What the Bailout Means for the Environment

| 9/30/2008 12:17:27 PM

bear bailoutWorld economic prospects were looking dire even before Monday’s bailout bill failed to pass Congress, sending stock markets plummeting and nearly everyone into a panic. A “more palatable” version of the bailout bill might eventually be approved, but it’s safe to say that things are going to get worse before they get better, and no one’s quite sure of the long-term effects of our economic crisis.

Eco blogs are beginning to speculate and offer commentary about the situation’s impact on environmental politics, and Gristmill is leading the analysis. Joseph Romm debunks the suggestion that Barack Obama would put funds for the bailout bill ahead of his clean energy plan. David Roberts explains how more energy efficient homes would raise housing stock while lowering the cost of utilities—the unstable housing market being the catalyst, of course, for the current financial crisis. And Kate Shepherd hopes the bailout won’t push Congress’ renewable energy tax-credit bill off the table.

But EcoGeek Hank Green laments that the bailout legislation has already killed carefully crafted solar legislation. “These people simply do not understand. The bailout is about preventing disaster,” Green writes. “But what about planning for an America that can see beyond damage control to growth and prosperity?”

A more optimistic—if long-term—outlook comes from Angelique van Engelen at Triple Pundit, who predicts that the next bull market, when and if it arrives, will be heavily influenced by green investing. “Admittedly, it's a bit obscene to talk of a new bull market now that Wall Street is heavily sick and in need of a trillion-dollar bailout,” she writes. “But perhaps it makes sense to do it anyway because it's very likely that the next bull's going to be colored brightly green.”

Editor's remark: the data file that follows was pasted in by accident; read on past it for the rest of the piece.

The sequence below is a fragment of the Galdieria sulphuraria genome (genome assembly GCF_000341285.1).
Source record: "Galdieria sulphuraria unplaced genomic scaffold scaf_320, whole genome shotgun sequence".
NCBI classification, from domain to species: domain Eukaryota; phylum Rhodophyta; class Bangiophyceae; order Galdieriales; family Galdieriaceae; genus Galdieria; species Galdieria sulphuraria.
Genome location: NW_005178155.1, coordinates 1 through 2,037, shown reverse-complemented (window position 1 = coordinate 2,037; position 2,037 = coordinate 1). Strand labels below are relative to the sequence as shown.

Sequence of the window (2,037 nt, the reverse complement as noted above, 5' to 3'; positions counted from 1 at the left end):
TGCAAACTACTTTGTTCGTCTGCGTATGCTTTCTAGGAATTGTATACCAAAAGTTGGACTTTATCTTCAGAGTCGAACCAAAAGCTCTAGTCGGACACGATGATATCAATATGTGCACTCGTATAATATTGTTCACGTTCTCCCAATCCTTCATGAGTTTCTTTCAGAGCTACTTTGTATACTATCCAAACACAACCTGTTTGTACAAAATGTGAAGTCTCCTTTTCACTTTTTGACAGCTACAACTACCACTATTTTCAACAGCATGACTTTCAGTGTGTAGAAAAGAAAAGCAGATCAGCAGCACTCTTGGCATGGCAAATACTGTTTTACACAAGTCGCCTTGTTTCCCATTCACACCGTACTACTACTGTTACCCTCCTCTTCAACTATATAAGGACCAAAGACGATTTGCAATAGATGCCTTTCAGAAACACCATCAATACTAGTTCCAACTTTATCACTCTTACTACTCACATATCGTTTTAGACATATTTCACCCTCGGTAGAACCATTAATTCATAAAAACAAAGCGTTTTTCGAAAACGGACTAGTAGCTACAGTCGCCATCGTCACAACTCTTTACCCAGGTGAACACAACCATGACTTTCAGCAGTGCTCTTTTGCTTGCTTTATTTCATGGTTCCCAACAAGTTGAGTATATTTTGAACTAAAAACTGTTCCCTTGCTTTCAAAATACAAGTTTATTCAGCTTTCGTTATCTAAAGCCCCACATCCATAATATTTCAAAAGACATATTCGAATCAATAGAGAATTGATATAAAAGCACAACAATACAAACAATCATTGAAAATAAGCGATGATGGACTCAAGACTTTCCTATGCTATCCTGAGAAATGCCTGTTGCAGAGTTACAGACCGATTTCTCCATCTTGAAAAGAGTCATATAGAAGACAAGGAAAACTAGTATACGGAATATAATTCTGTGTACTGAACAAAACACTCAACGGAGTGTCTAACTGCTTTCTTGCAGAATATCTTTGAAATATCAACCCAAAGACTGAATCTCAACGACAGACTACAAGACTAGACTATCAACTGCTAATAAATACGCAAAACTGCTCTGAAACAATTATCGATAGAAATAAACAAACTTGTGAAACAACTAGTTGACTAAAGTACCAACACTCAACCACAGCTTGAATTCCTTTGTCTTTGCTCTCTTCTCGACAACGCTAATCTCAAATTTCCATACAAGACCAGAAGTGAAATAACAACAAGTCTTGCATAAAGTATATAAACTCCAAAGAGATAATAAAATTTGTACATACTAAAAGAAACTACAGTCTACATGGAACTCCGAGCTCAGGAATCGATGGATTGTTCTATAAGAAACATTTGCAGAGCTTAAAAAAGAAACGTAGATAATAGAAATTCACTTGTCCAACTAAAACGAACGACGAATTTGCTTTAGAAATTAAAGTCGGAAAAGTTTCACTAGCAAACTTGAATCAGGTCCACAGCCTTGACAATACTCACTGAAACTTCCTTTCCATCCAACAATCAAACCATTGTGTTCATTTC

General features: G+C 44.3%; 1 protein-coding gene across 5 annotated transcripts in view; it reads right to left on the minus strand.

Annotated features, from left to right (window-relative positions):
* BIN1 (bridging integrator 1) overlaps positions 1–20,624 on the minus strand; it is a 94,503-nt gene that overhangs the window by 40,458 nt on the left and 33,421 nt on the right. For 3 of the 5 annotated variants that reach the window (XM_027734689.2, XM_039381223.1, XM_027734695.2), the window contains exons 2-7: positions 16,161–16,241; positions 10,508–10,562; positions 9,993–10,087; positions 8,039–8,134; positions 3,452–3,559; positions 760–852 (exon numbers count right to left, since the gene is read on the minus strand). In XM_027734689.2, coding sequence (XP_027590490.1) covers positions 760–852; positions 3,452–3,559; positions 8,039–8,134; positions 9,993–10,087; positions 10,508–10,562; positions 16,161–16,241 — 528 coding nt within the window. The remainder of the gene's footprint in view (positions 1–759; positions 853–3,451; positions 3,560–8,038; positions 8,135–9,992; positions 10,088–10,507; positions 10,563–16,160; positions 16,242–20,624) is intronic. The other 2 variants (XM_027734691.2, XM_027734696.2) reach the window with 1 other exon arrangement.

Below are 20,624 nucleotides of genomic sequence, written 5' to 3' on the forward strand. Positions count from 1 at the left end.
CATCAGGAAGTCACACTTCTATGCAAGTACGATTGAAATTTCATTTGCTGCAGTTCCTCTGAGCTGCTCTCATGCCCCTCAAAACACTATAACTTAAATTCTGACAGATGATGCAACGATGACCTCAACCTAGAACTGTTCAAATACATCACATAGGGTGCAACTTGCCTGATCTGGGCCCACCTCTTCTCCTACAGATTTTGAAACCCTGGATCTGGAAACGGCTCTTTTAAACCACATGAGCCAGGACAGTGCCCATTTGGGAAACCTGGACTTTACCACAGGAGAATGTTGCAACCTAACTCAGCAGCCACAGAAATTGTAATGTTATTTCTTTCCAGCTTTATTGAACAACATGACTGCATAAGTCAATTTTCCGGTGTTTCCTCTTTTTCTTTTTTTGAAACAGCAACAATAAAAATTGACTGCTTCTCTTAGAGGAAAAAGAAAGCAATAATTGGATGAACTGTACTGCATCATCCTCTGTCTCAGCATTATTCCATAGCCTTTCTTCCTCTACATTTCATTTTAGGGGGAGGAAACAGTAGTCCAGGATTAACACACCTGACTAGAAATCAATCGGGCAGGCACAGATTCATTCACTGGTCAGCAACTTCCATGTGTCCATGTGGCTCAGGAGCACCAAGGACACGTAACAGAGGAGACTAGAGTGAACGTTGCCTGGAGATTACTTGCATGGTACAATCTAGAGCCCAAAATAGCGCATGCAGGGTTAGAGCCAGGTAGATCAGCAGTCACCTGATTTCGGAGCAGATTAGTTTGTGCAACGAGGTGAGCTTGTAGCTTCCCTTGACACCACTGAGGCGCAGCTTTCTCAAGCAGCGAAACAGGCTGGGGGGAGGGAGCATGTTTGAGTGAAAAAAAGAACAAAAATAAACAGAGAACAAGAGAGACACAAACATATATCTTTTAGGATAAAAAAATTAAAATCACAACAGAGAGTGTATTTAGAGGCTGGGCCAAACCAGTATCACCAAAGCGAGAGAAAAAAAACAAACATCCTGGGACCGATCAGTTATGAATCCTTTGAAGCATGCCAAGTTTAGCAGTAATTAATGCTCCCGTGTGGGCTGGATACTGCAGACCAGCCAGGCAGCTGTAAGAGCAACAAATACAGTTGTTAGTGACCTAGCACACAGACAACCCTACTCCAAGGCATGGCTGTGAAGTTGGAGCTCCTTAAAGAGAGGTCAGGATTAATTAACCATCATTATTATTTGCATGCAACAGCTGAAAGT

Image by Shiny Things, licensed by Creative Commons.


Turner O
3/18/2009 3:20:26 AM

Different experiments in the economy was already been tried and implemented to achieve economic prosperity, especially in improving environment and ecological situations. In talking about the environment millions of dollars were spent just for gold mining with a purpose of solid investment, which inevitably affects the environment. Even the dollar plunges and even against inflation still gold remains a solid investment. Actually gold prices are going up. Wall Street panics like Orson Welles is reading the War of the Worlds again, yet gold is still solid. The thing about gold is that it’s separate from our normal currency, even though we used to be on the gold standard. At one point, we opted out of the Bretton Woods System, an international gold standard, and began using fiat currency, which is based on credit and not the value of a commodity. Its value has dropped over time, as it is no longer tied to something real, like gold prices. To read more check out this articles at http://personalmoneystore.com/moneyblog/2009/03/09/fiat-dollar-gold-commodities/

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